Ancient technique to save your Summer garden

Summer can be a deal-breaker when it comes to growing moisture loving seedlings and plants. Unless you have a reticulated drip-irrigation system –which I don’t have, you need to water the veggies quite often to expect a decent harvest. Often that means those fragile seedlings get damping off problems or mildew when you sprinkle water over them.

For centuries dry-climate gardeners have made unglazed clay pots for irrigation. They’re called Ollas.  Modern manufacturers still make them but the price of each can be quite prohibitive if your garden on a shoe-string or have a large patch.

These clay pots provide a slow release of water underground. As the roots grow, they wrap around the pot allowing the plant to take almost all the water. If the surrounding ground is well mulched, then evaporation is greatly limited.

ollas from op shopsI collect from op shops unglazed clay wine coolers that I bury up to their rim into my garden beds and add water for slow release. I then plant the seedlings around them and voilà!

Now, bees and other insects can drown in that water body so you’re best capping the top of these clay pots with a saucer, or put a stick in them so they have a chance to climb out.

Each cost me up to $5 each, and can be reused almost indefinitely.

PS: find me at Dooralong Produce Swap when Music in the Park is on the 2nd Sunday of each month and bring your produce (or clay pots!) to swap!


It is not too late to register to Garden to Table’s Residential Permaculture Course held with John Champagne, Megan Cooke and myself in Pacific Palms, NSW – 19 November to 1 December 2016

Mid-winter harvest (and how a permaculture garden survives six weeks of neglect)

We’re back from a long trip and I come home to a garden that is pumping food (and some weeds too!). During that time we’ve been away, I believe the garden survived on its own, fed by the diverse organic matter and soil biota which I have lovingly helped establish and by the occasional rain. Continue reading

We think, therefore we eat

A major ingredient in simple living is mindfulness… this means to pay attention, to engage our mind, to be aware, switched-on, to think and deduce. It also means to make informed choices, and sometimes to accept some compromises.

When it comes to eating, we’ve now come to doing it robotically, without thinking. We blindly believe that the manufacturer cares for our health and well-being and we stop being aware. Nineteen century French gastronome Brillat-Savarin once wrote “tell me what you eat and I will tell you who you are.” How relevant is this now that we buy our food in a pre-packaged form, ready-to-eat, imported, adulterated and fake! Continue reading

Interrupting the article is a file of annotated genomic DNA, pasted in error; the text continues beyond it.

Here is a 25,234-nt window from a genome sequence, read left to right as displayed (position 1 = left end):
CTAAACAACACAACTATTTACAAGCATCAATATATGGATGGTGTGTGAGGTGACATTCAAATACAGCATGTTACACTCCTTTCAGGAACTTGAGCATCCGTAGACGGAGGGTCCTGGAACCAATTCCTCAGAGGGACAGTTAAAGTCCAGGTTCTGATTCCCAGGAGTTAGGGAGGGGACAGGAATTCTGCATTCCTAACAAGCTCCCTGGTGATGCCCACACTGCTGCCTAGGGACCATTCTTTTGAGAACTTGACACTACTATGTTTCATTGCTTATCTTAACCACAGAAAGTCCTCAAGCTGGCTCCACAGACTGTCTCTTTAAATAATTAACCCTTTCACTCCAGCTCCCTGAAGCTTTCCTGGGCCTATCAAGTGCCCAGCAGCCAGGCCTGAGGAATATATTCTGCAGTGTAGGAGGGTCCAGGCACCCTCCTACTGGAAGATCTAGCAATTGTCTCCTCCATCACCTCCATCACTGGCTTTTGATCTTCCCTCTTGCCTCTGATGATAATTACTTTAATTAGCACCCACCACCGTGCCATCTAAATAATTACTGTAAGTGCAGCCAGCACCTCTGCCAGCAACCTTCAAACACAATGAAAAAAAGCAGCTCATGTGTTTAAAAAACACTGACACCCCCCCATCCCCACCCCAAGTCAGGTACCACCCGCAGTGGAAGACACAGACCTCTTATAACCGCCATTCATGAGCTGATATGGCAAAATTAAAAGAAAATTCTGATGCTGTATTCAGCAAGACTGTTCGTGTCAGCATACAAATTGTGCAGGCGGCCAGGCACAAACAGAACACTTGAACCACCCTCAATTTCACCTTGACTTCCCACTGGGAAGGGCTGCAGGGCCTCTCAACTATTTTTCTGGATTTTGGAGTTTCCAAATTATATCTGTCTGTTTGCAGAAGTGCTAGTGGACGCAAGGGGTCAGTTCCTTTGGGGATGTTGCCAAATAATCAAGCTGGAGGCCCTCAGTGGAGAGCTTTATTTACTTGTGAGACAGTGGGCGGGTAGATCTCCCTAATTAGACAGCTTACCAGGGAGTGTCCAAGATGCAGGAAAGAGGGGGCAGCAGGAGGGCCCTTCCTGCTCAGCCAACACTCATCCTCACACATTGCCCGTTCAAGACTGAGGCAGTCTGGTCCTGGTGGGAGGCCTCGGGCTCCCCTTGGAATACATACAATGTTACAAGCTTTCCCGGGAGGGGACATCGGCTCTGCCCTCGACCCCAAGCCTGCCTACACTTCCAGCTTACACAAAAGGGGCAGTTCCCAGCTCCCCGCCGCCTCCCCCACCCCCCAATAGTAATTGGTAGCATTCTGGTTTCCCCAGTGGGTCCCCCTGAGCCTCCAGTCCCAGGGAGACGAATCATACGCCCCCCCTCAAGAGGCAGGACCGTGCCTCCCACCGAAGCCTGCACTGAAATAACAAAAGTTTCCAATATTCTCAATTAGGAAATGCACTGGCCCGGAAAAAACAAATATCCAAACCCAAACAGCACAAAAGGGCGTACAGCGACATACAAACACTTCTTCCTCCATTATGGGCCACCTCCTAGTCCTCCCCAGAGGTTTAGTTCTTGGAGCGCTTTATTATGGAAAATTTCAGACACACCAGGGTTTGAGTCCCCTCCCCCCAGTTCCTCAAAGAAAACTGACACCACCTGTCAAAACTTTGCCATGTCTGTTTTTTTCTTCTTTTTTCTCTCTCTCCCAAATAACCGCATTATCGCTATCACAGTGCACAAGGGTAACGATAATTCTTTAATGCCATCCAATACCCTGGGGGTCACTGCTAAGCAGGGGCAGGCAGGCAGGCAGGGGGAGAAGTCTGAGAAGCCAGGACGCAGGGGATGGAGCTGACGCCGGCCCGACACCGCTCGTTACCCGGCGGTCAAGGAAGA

Hibernation – a necessary ‘people care’ period and a system-design appraisal

What happens to our pastured chickens when we’re stuck in bed with the flu, there’s a phenomenal rain storm outside and their shelter is flooding..?

We enter into our fourth Winter here at Valley’s End and our family will soon slide into Hibernation Mode, time during which we go quiet, we introspect, we reflect, we give feedback, we brainstorm, we dream, we design, we refine, and we plan further. Continue reading

Settling into Autumn

Here is a collection of pictures taken today…


See you at one of our courses to learn more about permaculture design, forest gardening or simply to hang out in our beautiful little valley!

Enrolling now

Teaching in a relaxed atmosphere

Learning Permaculture in a relaxed atmosphere

We’re now accepting registrations for our annual part-time Permaculture Design Course (PDC).

This course is part-time, meaning it takes place every Saturday (except during school holidays) from 9am to 5pm, starting Saturday 6 August 2016, ending Saturday 12 November 2016. Continue reading

Recruiting new intern

Bushfire season will be closing soon and with this we can resume our intake of interns/wwoofers.

Last year, Kelvin stayed with us for eight months, weaving his presence into our daily family patterns, becoming one of us, learning, teaching, providing us relief and support, sharing stories, humour, silences, recipes and wisdom…

We did so much that year…

We planted trees -many trees, to  a point when it felt we were the characters in The Man Who Planted Trees by Jean Giono

Continue reading

Hydrophobic soil

There’s a spot in the garden that doesn’t hold moisture, no matter how much I water it in. In fact water seems to literally run off its surface or pool on top. This would normally not worry me sleepless if that wasn’t for loosing crops to desiccation, starvation or disease, or for wasting energy to keep that area moist.

Continue reading

Free plant tonic that you can grow

Comfrey is the plant every garden should have.

Comfrey on garden edges

Comfrey on garden edges

I dug out a clump a few weeks ago, and the root snapped. Still, I had in my hands a 56cm long taproot!

Now all of you gardeners should go “whoa!” for you know that the deeper travel the roots, the more drought-resistant the plant is. Continue reading

Are you new to simple living?

This column is about our story and how to live a simple life.

The word simple should not be heard as basic, restrictive or boring. Simple living doesn’t mean you have to give up your smart phone, dress in rags and become macrobiotic.It doesn’t mean either ‘doing everything yourself’ from soap to bread. None of that. Continue reading